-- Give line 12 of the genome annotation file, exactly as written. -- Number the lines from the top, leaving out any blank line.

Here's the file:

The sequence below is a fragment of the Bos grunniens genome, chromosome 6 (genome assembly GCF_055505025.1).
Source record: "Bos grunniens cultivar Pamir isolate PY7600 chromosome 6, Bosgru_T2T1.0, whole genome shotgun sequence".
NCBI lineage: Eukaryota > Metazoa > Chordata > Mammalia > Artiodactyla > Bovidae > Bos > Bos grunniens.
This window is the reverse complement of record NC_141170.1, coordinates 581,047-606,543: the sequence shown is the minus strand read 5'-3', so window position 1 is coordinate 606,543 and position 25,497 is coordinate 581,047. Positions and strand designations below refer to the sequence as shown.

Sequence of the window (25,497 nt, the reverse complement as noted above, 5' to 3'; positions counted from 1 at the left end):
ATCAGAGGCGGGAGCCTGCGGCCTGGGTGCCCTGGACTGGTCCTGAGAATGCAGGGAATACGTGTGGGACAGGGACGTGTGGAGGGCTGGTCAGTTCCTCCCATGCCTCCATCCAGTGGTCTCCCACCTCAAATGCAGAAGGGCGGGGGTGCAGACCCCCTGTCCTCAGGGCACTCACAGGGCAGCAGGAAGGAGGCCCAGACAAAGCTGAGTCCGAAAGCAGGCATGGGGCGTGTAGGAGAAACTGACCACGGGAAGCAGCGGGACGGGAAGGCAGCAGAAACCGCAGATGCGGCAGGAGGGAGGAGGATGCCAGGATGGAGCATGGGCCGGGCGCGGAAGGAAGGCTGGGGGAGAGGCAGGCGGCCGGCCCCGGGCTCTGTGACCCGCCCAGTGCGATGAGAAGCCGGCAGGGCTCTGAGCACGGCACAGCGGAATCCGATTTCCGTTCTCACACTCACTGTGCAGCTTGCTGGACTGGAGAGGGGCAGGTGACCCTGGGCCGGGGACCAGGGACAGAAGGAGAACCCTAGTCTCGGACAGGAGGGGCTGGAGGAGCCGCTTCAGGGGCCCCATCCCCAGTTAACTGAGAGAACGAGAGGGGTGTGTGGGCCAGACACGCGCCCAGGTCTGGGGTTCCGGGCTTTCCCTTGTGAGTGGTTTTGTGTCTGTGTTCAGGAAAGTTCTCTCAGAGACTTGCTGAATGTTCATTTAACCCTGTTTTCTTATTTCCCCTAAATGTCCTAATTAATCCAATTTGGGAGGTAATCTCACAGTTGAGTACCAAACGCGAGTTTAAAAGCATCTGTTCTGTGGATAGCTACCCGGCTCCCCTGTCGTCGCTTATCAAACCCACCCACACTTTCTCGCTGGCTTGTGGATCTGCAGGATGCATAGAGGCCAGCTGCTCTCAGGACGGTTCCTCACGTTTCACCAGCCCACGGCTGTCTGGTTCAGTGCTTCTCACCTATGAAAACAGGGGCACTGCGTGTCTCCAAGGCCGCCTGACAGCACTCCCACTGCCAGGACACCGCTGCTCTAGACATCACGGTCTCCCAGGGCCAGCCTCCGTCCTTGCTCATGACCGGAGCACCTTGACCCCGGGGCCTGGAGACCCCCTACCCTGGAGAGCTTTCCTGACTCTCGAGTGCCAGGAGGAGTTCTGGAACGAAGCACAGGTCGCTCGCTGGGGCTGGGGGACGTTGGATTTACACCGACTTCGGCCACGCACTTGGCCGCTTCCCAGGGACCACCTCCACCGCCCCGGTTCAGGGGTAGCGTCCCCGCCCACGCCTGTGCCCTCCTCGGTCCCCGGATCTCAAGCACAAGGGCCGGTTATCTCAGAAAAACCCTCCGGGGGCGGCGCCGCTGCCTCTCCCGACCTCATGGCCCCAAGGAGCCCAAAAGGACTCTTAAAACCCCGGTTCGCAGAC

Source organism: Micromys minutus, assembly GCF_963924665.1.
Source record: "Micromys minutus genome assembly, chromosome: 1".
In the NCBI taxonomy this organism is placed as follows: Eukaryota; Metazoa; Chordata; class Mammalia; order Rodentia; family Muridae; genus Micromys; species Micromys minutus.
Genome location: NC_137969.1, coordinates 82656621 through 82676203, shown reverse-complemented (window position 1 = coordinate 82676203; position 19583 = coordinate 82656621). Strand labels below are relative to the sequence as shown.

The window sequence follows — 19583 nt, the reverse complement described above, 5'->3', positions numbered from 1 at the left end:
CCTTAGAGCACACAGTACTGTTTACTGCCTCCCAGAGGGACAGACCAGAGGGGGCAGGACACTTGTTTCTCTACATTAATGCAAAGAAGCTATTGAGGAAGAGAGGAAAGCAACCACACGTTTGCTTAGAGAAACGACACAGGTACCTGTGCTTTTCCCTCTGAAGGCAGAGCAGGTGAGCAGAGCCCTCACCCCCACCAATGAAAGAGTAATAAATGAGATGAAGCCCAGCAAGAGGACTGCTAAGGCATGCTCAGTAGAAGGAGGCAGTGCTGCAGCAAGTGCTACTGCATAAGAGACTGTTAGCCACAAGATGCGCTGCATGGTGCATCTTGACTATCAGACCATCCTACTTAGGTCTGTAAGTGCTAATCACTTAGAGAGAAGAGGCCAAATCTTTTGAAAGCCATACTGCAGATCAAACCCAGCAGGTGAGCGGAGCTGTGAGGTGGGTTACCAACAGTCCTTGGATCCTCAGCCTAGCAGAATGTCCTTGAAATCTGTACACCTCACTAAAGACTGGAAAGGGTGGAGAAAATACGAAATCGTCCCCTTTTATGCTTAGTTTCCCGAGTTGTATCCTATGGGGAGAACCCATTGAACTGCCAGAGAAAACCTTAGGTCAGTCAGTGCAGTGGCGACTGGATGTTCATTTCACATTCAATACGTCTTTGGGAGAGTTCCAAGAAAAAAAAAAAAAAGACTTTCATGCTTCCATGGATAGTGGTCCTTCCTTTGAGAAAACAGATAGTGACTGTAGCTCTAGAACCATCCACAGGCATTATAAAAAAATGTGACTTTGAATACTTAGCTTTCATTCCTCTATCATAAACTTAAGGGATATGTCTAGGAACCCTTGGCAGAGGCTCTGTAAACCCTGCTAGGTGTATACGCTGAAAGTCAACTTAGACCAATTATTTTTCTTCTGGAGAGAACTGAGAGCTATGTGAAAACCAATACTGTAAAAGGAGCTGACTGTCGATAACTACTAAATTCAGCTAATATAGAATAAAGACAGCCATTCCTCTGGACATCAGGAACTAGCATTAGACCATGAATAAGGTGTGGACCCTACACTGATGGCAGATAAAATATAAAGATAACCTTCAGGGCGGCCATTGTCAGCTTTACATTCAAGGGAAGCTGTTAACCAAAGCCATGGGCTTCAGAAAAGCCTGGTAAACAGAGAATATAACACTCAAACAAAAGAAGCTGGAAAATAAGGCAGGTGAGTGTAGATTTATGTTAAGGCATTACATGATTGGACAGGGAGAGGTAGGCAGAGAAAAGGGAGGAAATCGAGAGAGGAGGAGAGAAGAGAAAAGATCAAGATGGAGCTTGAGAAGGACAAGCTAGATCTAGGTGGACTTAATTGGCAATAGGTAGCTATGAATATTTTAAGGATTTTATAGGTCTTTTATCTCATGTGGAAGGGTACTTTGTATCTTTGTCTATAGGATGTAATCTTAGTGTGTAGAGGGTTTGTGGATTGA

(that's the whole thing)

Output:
CCTTAGAGCACACAGTACTGTTTACTGCCTCCCAGAGGGACAGACCAGAGGGGGCAGGACACTTGTTTCTCTACATTAATGCAAAGAAGCTATTGAGGAAGAGAGGAAAGCAACCACACGTTTGCTTAGAGAAACGACACAGGTACCTGTGCTTTTCCCTCTGAAGGCAGAGCAGGTGAGCAGAGCCCTCACCCCCACCAATGAAAGAGTAATAAATGAGATGAAGCCCAGCAAGAGGACTGCTAAGGCATGCTCAGTAGAAGGAGGCAGTGCTGCAGCAAGTGCTACTGCATAAGAGACTGTTAGCCACAAGATGCGCTGCATGGTGCATCTTGACTATCAGACCATCCTACTTAGGTCTGTAAGTGCTAATCACTTAGAGAGAAGAGGCCAAATCTTTTGAAAGCCATACTGCAGATCAAACCCAGCAGGTGAGCGGAGCTGTGAGGTGGGTTACCAACAGTCCTTGGATCCTCAGCCTAGCAGAATGTCCTTGAAATCTGTACACCTCACTAAAGACTGGAAAGGGTGGAGAAAATACGAAATCGTCCCCTTTTATGCTTAGTTTCCCGAGTTGTATCCTATGGGGAGAACCCATTGAACTGCCAGAGAAAACCTTAGGTCAGTCAGTGCAGTGGCGACTGGATGTTCATTTCACATTCAATACGTCTTTGGGAGAGTTCCAAGAAAAAAAAAAAAAAGACTTTCATGCTTCCATGGATAGTGGTCCTTCCTTTGAGAAAACAGATAGTGACTGTAGCTCTAGAACCATCCACAGGCATTATAAAAAAATGTGACTTTGAATACTTAGCTTTCATTCCTCTATCATAAACTTAAGGGATATGTCTAGGAACCCTTGGCAGAGGCTCTGTAAACCCTGCTAGGTGTATACGCTGAAAGTCAACTTAGACCAATTATTTTTCTTCTGGAGAGAACTGAGAGCTATGTGAAAACCAATACTGTAAAAGGAGCTGACTGTCGATAACTACTAAATTCAGCTAATATAGAATAAAGACAGCCATTCCTCTGGACATCAGGAACTAGCATTAGACCATGAATAAGGTGTGGACCCTACACTGATGGCAGATAAAATATAAAGATAACCTTCAGGGCGGCCATTGTCAGCTTTACATTCAAGGGAAGCTGTTAACCAAAGCCATGGGCTTCAGAAAAGCCTGGTAAACAGAGAATATAACACTCAAACAAAAGAAGCTGGAAAATAAGGCAGGTGAGTGTAGATTTATGTTAAGGCATTACATGATTGGACAGGGAGAGGTAGGCAGAGAAAAGGGAGGAAATCGAGAGAGGAGGAGAGAAGAGAAAAGATCAAGATGGAGCTTGAGAAGGACAAGCTAGATCTAGGTGGACTTAATTGGCAATAGGTAGCTATGAATATTTTAAGGATTTTATAGGTCTTTTATCTCATGTGGAAGGGTACTTTGTATCTTTGTCTATAGGATGTAATCTTAGTGTGTAGAGGGTTTGTGGATTGA